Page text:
3 Ways Strength Training Improves Your SkillsFeb 25, 2021
Today’s post is by Team Member Katie Groven. Katie is an ACSM certified personal trainer, holistic health coach and the creator of dancer-fitness.com.
Every dancer wants to execute their skills with ease, and they want to master it on the first try. So, we prep and stand in relevé, jeté and kick across the floor, sit in our splits and yet, some skills are still out of reach.
Technique training can only bring your body so far and without the strength to hold a relevé or hit your full split in the air, you may have a hard time reaching your skill potential. Incorporating strength training into your regular practice schedule is going to not only improve your skills, but give you a secret blue print to your body that’s going to set you apart from everyone else.
Here are three ways strength training improves your skills.
1. Increase Power
Your glute muscles (butt muscles) are the most powerful muscle in your body and yet- they rarely get to shine! Our quadriceps (front leg muscles) are so big that they usually take over during skills. When we train our butt muscles to engage and fire when we want them to, you’ll fly off the floor and keep vulnerable joints like the hips and ankles safe on take-off and landing.
Warm up with 20 One Leg hip Bridges three times.
2. Placement and Control
Have you ever been told you have “noodle arms”? or told to dancer sharper and stronger? Most of the time, dancers struggle to hold themselves with control, which makes it hard to dance with precision because you lack strength in your core and upper back. Also, your skills can’t “pop” or you may struggle with turn timing if you lack placement and control.
Why is that? Well, have you ever seen a door on a broken hinge? Every time you want to open and shut it, you have to lift it or lower it into position first. That takes time and wastes energy.
When you lack strength in the shoulders and upper back, your arms aren't securely placed in their "hinge" and they can't move from point A to point B quickly, which takes time and wastes energy.
Also, strength training for your core is essential because this is your home base, your center of gravity, the one thing that needs to be solid if you're going to have any luck moving the arms and legs with control.
If the trunk (shoulders to hips) isn't rock solid, nothing else that stems from there will be stable.
To strengthen your upper back and shoulders do 20 Renegade Rows three times.
To work your core muscles in a dancer specific way, warm up with three rounds of 12-16 dead bugs
3. Balance out your weak side
You probably have a strong side, right? Literally. Most of the time it’s the right side and if it’s not, you’re unique! While it’s fun to celebrate and show off your skills on your strong side, most of the time this can lead to injury. Especially during competition season when you’re doing the same choreography for months. These overuse injuries come from repeatedly doing the same movements over and over again without a break and without giving any attention to the large and small muscles on the other side. Introducing unilateral exercises like the exercise below will allow you to strengthen each side of the body on its own which will keep your “strong side” injury free and give you more consistent skills on both sides.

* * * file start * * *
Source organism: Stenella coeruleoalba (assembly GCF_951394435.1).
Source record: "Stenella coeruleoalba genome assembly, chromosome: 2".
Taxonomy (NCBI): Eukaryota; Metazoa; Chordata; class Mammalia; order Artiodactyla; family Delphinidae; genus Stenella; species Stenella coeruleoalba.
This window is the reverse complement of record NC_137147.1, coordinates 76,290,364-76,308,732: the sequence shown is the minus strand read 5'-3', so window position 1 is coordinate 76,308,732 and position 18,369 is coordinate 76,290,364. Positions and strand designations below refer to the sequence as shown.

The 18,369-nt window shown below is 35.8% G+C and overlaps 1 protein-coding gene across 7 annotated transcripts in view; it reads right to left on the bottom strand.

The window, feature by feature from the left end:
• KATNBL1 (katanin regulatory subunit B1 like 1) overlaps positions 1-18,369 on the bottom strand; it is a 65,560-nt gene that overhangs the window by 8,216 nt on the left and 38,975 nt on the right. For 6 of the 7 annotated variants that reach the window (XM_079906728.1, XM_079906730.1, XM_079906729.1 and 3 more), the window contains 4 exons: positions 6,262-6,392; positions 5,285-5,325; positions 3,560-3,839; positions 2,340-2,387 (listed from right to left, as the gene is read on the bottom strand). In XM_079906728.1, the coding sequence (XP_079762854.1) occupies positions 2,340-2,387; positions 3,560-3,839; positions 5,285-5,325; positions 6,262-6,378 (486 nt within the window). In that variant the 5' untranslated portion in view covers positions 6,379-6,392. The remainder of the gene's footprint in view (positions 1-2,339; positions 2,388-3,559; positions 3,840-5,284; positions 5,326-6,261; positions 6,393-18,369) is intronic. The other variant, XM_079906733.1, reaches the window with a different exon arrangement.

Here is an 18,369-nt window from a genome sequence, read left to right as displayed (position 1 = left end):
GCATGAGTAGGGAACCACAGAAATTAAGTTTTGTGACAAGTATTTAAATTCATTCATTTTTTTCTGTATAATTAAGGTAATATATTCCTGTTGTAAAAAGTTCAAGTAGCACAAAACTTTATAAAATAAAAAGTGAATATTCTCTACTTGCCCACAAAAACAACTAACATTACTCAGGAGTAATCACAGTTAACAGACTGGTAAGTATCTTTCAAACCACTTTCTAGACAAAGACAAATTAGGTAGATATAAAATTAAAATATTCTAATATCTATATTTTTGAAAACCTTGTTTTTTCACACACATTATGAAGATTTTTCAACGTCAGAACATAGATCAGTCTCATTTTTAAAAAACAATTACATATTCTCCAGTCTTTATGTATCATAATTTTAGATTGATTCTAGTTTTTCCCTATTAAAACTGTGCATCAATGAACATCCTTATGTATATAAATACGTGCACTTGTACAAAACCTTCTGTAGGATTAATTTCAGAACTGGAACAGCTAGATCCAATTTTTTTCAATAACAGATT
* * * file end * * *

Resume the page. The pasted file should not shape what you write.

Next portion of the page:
Do the bowler squat 10 -16 times on each side, three times through.
A great time to introduce strength training is before class as a warm up or after class as a way to cool down and challenge your mind body connection. Start with 3 sets of each and slowly add more sets or a heavy object for an extra challenge. The stronger you are, the more control and connection to your body you’ll have, which means stronger and consistent skills are closer than you think.
Katie Groven is an ACSM certified personal trainer, holistic health coach and two time world champion dancer. She is the creator of dancer-fitness.com an online exercise database designed to transform competitive dancers into athletic powerhouses. She has combined her 25 years of dance and her expertise in fitness to empower dancers of all ages to view themselves as athletes and gives them the tools to increase their strength, endurance, injury prevention, and overall performance. When she’s not training individual dancers or teams she’s spending quality time with her husband Chris, daughters Hazel and Amelia or growing her collection of Converse shoes.
Katie is also a Doctors For Dancers specialist and regular blog contributor for More Than Dancers, The Line Up and Apolla Performance. Listen to Katie speak about simple and effective ways to strength train dancers on the Dance Boss Podcast (Ep.56) Count me in Podcast (Ep.68) and Dance Studio 411 Podcast (Ep.30)
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